Accuracy of model predictions is constrained by the correctness of the model (i.e., proper representation of relevant processes) and uncertainty in model parameters. The latter uncertainty is due to the limited accuracy with which parameter values can be measured and, more important, to the substantial heterogeneity inherent in aquifer characteristics. The inability to describe and represent this heterogeneity adequately is a fundamental problem in groundwater hydrology and will continue, even with improved models, to place limits on the reliability of model predictions. The links between spatial heterogeneity and model uncertainty also depend on the type of questions being asked. For example, reasonable estimation of head distributions in an aquifer may require only limited understanding of spatial heterogeneity. On the other hand, confidence in predictions of chemical concentrations at a specific location can be very sensitive to minor uncertainty in the spatial distribution of hydraulic properties, even for relatively homogeneous porous media.

Tracer techniques have been widely applied for estimating the residence time of subsurface waters, as well as the amounts and timing of recharge and discharge (23). Most tracer techniques require knowledge (or assumption) of the time history of tracer application at the land surface or the water table (Fig. 3). This temporal pattern is then correlated to a concentration-depth pattern in the subsurface at a point in time. Other approaches [e.g., the 3H/3He technique (24)] use information on decay products to determine age. Tracers can be naturally occurring (the stable isotopes 2H and18O, Cl, heat), can occur in the atmosphere as a result of anthropogenic activities [tritium, 36Cl, chlorofluorocarbons (CFCs)], or can be applied intentionally on the land surface (N and P fertilizers, organic pesticides). Isotopes of elements dissolved from host rocks (222Rn,87Sr/86Sr) can also be used to estimate residence times and interactions with surface water.

Figure 3

Annually averaged atmospheric concentrations during the past 60 years of some environmental tracers used to determine groundwater ages. Environmental tracers due to industrial production and release are CFCs (CFC-11, CFC-12, and CFC-113), SF6, and 85Kr. Environmental tracers produced by nuclear tests in addition to natural production are 3H, 36Cl, and 14C. Units: TU, tritium units in precipitation at Washington, DC; mBq m−3, millibecquerels per cubic meter; pptv, parts per trillion by volume; pmc, percent modern carbon [(23); CFC-11 and CFC-113 data from L. N. Plummer and E. Busenberg, U.S. Geological Survey].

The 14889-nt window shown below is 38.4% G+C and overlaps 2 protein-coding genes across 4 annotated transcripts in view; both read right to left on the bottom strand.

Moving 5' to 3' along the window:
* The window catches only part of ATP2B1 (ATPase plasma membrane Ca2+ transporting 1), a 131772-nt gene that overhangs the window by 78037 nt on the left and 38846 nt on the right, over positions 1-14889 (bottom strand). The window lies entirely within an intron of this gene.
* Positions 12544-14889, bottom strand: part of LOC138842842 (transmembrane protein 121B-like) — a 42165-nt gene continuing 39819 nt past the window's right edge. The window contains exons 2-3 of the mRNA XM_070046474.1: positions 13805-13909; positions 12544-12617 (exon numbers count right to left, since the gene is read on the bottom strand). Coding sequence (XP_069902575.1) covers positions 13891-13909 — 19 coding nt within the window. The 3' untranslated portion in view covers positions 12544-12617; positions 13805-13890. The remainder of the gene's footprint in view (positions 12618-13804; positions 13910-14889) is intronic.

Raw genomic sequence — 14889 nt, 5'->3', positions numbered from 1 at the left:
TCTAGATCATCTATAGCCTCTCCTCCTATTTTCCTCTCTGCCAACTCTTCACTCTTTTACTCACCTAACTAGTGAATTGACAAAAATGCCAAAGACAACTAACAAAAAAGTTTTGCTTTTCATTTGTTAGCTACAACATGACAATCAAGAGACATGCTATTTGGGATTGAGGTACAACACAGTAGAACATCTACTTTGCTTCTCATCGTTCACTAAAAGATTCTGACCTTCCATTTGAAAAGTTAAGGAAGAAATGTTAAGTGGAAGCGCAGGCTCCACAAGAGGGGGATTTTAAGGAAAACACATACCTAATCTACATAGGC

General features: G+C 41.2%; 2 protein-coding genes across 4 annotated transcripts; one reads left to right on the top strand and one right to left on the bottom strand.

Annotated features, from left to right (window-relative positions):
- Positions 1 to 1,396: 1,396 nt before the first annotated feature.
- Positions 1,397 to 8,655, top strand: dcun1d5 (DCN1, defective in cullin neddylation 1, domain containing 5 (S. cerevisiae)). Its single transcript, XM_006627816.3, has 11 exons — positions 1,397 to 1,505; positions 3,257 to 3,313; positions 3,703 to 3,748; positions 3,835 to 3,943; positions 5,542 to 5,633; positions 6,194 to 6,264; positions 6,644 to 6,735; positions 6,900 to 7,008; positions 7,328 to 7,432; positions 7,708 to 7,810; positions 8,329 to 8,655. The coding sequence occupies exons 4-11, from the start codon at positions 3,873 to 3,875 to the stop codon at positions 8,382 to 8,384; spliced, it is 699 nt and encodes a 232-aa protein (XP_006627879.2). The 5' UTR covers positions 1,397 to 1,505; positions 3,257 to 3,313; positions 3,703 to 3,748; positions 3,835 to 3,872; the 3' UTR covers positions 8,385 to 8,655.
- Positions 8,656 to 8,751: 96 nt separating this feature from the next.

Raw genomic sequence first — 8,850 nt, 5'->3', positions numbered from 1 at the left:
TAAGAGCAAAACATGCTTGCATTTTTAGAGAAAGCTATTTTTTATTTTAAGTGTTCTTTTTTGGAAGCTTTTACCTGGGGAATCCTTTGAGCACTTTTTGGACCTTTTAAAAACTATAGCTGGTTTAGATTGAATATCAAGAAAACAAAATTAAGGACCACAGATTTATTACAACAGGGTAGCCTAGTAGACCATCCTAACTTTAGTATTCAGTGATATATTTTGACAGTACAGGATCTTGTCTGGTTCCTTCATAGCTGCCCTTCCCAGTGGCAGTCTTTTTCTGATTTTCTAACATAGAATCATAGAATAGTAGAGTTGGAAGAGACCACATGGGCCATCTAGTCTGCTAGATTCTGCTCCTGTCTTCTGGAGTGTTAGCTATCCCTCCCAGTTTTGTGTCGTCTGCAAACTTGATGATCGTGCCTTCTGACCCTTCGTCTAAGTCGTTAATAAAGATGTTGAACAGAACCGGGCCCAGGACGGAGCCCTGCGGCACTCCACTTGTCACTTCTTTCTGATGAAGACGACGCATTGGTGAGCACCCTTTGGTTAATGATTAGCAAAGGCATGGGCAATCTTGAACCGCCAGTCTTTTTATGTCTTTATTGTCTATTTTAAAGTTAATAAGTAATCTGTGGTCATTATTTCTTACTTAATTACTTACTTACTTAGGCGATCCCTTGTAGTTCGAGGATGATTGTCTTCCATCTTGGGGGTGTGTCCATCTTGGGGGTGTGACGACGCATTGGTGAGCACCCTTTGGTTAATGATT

Over the past decade, advances in age dating and tracking young groundwater (<50 years old) using multiple tracers have been major breakthroughs in understanding the dynamics of groundwater systems. For example, multiple tracers have been used to define the amount and locations of river water recharging the Upper Floridan aquifer and causing deterioration of well-water quality near Valdosta, Georgia (25), to constrain groundwater flow models in the Atlantic Coastal Plain (26), and to help explain unusual nutrient regimes from groundwater inputs to Florida Bay (27). Determining the time that water has been flowing within the groundwater system is particularly useful in understanding the operation of highly heterogeneous aquifer systems. However, special care should be taken in interpretations of tracer concentrations in these settings, because the concentrations may be affected greatly by hydrodynamic dispersion and diffusion into the rock matrix (28).


Recharge is an important factor in evaluating groundwater resources but is difficult to quantify. The present discussion is limited to recharge to the water table (as opposed to interaquifer recharge). Recharge can occur in response to individual precipitation events in regions having shallow water tables. In contrast, unsaturated zone water in some desert regions is estimated to have infiltrated the soil surface as long as 120,000 years ago (29). Perhaps nowhere is the importance and difficulty of estimating recharge more apparent than in the assessment of the suitability of Yucca Mountain, Nevada, as a repository for high-level radioactive waste. More than 15 years and tens of millions of dollars have been spent to estimate recharge rates and locations through the thick, fractured volcanic tuffs at this site under past, current, and future climates (30).

Recharge can be diffuse or localized. Diffuse recharge refers to the widespread movement of water from land surface to the water table as a result of precipitation over large areas infiltrating and percolating through the unsaturated zone. Localized recharge refers to the movement of water from surface-water bodies to the groundwater system and is less uniform in space than diffuse recharge. Most groundwater systems receive both diffuse and localized recharge. In general, the importance of diffuse recharge decreases as the aridity of a region increases (31). For example, in semiarid parts of Niger, localized recharge from naturally occurring runoff-collection ponds accounts for virtually all recharge (32).